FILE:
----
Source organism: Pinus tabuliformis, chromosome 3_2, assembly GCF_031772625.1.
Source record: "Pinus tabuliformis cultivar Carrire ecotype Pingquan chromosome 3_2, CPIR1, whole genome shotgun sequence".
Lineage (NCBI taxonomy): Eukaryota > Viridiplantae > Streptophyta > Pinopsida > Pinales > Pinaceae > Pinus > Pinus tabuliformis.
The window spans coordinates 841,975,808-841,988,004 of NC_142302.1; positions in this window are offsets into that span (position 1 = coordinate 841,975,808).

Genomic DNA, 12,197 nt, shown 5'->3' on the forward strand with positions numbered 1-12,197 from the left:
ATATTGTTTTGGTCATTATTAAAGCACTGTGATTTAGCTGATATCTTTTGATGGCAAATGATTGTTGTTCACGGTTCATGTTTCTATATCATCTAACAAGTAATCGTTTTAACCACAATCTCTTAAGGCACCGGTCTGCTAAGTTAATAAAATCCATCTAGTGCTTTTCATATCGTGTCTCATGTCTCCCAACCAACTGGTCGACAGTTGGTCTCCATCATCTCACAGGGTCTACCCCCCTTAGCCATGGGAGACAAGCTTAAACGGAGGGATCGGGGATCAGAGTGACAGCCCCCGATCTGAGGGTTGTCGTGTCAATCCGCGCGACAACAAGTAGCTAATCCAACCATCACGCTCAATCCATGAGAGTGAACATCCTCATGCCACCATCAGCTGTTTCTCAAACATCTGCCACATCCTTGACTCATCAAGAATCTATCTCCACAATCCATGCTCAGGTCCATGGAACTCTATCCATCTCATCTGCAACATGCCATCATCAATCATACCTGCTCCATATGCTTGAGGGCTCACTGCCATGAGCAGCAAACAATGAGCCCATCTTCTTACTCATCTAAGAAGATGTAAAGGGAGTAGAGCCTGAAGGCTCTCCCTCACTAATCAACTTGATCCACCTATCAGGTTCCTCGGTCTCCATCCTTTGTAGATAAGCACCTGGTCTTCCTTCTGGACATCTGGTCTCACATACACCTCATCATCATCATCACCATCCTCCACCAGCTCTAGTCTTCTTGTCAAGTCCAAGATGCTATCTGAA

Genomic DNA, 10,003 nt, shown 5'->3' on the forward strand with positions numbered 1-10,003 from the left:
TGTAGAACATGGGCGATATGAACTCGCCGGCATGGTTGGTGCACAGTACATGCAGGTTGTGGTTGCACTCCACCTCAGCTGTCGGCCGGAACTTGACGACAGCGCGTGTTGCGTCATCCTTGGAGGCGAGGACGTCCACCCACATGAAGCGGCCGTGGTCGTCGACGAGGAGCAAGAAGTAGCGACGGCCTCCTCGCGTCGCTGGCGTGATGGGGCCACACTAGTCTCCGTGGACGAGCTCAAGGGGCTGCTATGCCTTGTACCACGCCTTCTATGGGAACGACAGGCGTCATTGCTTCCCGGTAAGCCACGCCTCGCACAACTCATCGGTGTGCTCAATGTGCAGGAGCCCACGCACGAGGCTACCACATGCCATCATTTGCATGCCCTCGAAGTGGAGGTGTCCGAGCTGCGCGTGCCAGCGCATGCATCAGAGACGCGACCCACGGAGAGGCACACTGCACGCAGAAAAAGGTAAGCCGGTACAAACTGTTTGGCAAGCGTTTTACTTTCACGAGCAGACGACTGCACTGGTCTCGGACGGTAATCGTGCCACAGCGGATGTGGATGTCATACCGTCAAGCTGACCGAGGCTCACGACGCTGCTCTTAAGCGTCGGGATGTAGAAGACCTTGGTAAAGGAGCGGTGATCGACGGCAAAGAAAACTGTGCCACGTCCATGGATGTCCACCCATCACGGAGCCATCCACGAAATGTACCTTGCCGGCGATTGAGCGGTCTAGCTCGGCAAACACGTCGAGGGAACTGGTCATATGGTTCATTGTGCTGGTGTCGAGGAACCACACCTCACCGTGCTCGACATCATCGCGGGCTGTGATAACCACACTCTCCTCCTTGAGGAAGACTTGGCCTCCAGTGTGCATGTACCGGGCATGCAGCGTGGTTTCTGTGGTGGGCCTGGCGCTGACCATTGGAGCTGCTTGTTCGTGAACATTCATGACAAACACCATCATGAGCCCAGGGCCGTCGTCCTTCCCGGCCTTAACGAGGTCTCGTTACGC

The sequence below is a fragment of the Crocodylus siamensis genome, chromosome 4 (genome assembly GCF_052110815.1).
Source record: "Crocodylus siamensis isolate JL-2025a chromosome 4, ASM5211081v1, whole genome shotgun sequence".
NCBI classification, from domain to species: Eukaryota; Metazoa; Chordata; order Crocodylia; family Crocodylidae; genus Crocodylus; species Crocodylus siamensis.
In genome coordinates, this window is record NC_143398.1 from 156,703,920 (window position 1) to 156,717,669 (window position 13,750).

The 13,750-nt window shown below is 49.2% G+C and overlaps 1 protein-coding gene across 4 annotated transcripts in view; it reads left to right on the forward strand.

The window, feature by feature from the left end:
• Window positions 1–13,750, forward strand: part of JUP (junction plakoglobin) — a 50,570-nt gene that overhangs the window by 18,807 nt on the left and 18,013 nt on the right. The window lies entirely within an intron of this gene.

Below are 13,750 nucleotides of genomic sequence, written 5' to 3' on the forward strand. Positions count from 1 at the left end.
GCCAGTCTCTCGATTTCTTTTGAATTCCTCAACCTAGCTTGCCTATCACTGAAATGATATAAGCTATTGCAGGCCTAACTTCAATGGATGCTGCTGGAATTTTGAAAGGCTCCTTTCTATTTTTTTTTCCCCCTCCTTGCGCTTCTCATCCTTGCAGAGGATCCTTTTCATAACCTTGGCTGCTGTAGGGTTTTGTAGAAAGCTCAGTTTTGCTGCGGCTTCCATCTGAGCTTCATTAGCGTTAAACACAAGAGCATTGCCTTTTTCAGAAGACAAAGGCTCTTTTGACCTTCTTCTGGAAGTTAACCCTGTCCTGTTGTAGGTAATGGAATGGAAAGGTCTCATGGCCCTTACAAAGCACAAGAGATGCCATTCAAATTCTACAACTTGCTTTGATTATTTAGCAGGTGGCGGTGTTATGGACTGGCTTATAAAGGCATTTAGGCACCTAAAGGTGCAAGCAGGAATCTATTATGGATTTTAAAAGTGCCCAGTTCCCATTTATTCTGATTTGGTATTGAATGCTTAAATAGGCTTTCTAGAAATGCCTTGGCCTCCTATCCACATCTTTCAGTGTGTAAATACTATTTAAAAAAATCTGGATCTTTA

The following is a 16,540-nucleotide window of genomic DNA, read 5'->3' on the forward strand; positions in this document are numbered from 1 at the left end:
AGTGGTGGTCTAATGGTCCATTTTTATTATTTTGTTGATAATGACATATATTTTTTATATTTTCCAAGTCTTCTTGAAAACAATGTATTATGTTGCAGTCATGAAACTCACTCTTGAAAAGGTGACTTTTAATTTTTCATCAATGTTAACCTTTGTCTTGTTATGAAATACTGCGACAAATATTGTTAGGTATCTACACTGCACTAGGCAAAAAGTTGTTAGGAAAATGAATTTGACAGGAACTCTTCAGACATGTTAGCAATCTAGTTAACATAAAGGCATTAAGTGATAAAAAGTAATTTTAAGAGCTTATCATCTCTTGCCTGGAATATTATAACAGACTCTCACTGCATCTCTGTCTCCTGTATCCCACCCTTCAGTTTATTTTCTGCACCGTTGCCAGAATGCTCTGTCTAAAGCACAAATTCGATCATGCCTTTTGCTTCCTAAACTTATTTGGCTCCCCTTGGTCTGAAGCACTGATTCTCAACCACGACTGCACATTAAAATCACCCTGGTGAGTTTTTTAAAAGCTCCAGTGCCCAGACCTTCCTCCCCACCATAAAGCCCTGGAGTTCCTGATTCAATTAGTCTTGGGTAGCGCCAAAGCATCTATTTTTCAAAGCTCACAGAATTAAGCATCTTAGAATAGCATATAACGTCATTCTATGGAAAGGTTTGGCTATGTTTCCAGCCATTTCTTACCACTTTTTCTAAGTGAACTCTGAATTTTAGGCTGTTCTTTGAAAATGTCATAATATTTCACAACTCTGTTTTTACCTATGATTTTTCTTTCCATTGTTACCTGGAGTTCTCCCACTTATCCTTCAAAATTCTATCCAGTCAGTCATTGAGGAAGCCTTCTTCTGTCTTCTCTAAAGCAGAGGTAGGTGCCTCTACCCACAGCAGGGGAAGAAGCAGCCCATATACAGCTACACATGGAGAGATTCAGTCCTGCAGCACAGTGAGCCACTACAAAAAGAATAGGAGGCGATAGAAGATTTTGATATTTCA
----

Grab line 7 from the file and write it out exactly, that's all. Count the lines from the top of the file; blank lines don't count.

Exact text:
Genomic DNA, 10,003 nt, shown 5'->3' on the forward strand with positions numbered 1-10,003 from the left: